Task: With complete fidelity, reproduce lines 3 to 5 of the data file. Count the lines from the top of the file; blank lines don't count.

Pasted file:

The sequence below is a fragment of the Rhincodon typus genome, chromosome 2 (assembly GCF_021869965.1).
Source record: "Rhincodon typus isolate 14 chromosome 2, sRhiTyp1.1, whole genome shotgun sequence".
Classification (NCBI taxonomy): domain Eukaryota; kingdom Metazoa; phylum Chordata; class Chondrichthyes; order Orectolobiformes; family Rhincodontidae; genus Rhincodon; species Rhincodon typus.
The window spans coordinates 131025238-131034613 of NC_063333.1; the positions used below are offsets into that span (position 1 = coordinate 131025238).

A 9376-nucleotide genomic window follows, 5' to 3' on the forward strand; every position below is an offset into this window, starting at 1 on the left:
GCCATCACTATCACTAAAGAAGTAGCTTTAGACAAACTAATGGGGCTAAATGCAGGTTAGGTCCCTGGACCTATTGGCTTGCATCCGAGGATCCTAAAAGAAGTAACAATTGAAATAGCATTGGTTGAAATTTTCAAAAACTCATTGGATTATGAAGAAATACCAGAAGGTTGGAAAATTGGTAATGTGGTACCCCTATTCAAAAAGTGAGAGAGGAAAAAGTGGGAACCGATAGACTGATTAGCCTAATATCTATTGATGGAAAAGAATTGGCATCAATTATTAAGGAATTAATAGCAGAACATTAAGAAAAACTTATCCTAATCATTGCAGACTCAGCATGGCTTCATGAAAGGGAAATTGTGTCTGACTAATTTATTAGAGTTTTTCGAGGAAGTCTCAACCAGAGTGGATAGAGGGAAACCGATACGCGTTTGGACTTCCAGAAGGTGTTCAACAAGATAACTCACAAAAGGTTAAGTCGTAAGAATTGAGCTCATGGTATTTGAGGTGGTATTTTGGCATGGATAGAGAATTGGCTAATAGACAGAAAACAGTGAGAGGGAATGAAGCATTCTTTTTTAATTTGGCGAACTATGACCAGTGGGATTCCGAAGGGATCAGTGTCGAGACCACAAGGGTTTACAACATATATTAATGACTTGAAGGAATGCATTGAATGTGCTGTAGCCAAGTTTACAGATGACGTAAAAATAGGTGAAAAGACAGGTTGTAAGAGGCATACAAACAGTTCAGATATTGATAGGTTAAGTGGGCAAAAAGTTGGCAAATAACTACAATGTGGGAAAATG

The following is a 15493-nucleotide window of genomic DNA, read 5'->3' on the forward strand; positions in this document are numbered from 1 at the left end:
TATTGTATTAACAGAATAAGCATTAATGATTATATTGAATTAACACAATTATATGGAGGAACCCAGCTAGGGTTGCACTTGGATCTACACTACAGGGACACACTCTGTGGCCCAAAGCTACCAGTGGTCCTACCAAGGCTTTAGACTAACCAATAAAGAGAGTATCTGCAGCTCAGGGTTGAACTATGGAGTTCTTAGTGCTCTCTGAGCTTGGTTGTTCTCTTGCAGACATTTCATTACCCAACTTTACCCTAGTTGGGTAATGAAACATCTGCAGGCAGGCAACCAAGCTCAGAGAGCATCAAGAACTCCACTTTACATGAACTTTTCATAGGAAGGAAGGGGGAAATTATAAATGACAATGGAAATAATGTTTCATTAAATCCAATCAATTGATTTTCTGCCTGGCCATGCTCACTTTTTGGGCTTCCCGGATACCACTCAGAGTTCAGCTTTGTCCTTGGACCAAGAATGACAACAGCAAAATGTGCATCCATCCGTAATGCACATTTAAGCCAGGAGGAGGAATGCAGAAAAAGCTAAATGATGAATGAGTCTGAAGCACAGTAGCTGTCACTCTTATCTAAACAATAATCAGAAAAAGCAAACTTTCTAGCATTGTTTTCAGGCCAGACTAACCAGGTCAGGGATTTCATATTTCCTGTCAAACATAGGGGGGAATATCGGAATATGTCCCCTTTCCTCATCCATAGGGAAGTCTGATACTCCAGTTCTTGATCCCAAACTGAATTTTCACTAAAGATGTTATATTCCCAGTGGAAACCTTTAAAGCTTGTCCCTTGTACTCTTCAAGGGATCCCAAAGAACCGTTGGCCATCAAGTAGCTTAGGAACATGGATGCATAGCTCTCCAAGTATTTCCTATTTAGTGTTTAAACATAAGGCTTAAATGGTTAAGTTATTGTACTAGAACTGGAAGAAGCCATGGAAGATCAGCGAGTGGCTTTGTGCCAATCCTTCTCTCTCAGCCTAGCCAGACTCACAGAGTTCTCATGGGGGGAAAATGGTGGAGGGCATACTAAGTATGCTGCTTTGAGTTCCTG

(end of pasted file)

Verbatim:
Classification (NCBI taxonomy): domain Eukaryota; kingdom Metazoa; phylum Chordata; class Chondrichthyes; order Orectolobiformes; family Rhincodontidae; genus Rhincodon; species Rhincodon typus.
The window spans coordinates 131025238-131034613 of NC_063333.1; the positions used below are offsets into that span (position 1 = coordinate 131025238).

A 9376-nucleotide genomic window follows, 5' to 3' on the forward strand; every position below is an offset into this window, starting at 1 on the left: